Saturday, March 27, 2010

The Preaching Imagination, Acts 2...

I've had the assignment on preaching from Acts 2, May 7, for about six months now. It's been hard to resist some sermon momentum. The first reading of the text introduced a set of images that immediately suggested a sermon. I've learned to admit these initial impressions, not suppress them. But I've also learned to question where they come from. These particular images centered on the relationship that Churches of Christ have had with Acts 2 through the years. It's a strong set of images and this still might be the way the sermon goes.

But it was obvious. And it was generated by a relationship outside the text, not so much from a dwelling in the text itself. So, I've been looking for other compelling images, other ways in.

This is important in relation to Acts 2 precisely because this text is familiar. There's not a person in Churches of Christ who can't quote Acts 2:38. And while this verse is huge in the scope of Peter's sermon, the larger setting is and rich and full and thinly interpreted in my opinion. I need something to jar listeners into a new reading.

So, I've been scrubbing the text to see what might fall loose. And I've been reading others who have read deeply as well. And today a new way in appeared.

It came while reading the quotation from Joel in Peter's sermon--a text I've read hundreds of times. But the question the apostles ask Jesus at the beginning of Acts has been framing my overall reading of this text in increasing measure. "Is this the time when you will restore the kingdom to Israel?" I am increasingly convinced that this is a crucial question in the narrative flow of Acts.

So, when I got to "your sons and daughters shall prophecy," two things hit me at once. Simeon and Anna are prophets, male and female. And they were looking for the "consolation of Israel" and the "redemption of Jerusalem" respectively. They are people of the Holy Spirit, living faithfully in expectation of the fulfillment of the promises made by God to Israel. They prefigure the Pentecost event. The same Spirit inspiring a specific hope in them is poured out by the risen Jesus on Pentecost.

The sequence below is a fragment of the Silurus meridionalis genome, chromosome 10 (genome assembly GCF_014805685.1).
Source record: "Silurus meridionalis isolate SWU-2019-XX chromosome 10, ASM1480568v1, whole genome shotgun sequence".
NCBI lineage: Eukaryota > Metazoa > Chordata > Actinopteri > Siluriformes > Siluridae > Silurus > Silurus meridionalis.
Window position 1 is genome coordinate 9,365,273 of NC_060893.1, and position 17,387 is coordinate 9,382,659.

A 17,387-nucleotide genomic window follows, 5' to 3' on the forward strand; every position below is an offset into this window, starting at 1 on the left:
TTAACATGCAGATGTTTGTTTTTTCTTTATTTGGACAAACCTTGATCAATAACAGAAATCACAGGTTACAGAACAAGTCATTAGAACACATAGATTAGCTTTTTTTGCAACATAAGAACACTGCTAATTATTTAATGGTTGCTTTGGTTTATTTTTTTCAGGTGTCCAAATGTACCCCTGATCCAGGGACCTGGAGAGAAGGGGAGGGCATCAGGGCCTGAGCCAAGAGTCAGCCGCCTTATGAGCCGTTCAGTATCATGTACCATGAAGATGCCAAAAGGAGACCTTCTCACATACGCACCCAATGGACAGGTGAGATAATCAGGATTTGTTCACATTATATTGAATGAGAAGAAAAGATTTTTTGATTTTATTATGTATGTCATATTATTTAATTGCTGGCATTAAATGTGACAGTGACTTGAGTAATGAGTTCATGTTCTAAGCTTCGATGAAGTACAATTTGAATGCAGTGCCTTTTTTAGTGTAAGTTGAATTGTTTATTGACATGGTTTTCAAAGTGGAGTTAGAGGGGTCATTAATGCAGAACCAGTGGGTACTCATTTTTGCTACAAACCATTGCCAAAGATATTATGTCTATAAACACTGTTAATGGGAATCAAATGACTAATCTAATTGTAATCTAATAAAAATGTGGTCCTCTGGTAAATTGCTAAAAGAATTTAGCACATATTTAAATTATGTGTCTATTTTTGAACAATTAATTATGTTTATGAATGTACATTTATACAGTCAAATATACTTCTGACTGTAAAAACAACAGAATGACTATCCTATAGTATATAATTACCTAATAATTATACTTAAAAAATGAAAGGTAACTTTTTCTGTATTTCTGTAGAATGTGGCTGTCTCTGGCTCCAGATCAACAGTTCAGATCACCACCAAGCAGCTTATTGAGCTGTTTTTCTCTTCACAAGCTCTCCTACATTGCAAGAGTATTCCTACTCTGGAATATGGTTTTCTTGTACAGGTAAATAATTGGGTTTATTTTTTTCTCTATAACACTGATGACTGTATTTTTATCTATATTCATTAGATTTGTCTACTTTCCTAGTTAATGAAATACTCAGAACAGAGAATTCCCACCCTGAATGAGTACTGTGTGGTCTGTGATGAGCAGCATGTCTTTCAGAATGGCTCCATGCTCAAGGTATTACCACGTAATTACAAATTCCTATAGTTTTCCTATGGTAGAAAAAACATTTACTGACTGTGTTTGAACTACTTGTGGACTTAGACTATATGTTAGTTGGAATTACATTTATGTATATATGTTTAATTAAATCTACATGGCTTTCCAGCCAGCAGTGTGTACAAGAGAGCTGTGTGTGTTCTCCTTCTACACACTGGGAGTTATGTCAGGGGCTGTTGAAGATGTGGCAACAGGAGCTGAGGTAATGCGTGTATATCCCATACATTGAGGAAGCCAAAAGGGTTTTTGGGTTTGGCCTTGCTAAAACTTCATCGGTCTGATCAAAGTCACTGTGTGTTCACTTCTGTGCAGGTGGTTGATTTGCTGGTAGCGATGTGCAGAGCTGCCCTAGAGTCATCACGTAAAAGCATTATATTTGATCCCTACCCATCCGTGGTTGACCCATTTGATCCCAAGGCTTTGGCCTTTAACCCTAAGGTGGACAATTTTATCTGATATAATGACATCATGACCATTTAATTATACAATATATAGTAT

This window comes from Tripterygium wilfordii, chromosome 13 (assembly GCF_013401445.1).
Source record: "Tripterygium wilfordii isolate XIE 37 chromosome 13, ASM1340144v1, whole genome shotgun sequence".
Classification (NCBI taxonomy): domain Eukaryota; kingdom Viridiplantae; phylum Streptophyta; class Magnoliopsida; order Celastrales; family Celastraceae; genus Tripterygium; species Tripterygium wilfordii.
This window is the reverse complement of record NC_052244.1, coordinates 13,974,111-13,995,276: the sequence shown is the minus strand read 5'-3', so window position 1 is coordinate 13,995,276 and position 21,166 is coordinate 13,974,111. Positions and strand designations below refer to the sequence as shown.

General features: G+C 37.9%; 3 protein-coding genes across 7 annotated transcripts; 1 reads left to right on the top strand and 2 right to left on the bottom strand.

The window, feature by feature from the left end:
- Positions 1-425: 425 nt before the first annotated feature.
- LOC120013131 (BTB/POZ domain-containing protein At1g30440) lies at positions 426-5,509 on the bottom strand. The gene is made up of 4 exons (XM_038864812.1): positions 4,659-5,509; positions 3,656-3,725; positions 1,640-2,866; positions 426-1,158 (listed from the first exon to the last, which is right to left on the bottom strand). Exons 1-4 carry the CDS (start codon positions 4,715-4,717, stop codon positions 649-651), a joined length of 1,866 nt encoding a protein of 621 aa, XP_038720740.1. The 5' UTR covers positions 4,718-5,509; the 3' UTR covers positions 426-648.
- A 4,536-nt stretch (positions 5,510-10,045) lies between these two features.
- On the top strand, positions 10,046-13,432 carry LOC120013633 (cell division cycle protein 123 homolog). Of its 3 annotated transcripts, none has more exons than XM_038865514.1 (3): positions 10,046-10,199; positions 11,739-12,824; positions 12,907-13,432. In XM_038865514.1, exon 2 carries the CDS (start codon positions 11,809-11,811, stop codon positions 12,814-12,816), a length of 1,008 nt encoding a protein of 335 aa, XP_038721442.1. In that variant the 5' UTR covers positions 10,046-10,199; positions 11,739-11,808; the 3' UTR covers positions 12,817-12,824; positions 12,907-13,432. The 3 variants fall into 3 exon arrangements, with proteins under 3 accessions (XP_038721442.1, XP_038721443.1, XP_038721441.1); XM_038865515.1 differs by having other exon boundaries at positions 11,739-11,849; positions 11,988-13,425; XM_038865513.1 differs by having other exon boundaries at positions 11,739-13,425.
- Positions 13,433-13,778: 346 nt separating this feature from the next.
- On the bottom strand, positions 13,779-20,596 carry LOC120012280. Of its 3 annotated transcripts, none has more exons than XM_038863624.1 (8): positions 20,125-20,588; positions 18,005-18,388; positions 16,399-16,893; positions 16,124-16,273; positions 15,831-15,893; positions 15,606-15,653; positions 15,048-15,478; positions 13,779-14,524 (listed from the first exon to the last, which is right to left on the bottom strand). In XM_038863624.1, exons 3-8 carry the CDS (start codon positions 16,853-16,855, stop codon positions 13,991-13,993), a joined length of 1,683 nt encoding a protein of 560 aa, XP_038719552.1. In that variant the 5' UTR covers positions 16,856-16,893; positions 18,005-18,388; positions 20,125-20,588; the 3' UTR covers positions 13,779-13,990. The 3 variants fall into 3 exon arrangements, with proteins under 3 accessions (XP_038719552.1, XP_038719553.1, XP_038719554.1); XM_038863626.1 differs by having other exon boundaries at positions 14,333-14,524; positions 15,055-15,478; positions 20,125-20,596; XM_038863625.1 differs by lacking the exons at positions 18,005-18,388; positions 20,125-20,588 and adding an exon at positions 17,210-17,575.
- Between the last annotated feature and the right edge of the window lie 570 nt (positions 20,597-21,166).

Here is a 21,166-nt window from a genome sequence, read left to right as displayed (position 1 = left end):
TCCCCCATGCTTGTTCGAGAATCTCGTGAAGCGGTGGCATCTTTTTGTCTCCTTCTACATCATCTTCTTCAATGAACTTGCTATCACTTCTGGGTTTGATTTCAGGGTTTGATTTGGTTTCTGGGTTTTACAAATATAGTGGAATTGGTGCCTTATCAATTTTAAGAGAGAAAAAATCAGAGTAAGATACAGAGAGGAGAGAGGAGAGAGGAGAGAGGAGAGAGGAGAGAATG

Now, I know this might not sound like a lot. But suddenly my imagination started popping in two directions. First, it began to emerge like a golden thread from other familiar texts in Luke-Acts. Second, the significance of Simeon and Anna in light of Acts 2 for the self-understanding of the church today was immediately relevant and specific. I could identify Simeon and Annas. And I could tie them to the allusion that the twelve standing before the crowd were Galileans.

This may prove to be nothing but background to my sermon. But it might very well be a new way in. A surprise that brings the meaning of the event into different focus. This may prove to be only feeding that part of me that likes to be unique. But we'll see. I have time to play with it. Let's see where it goes.

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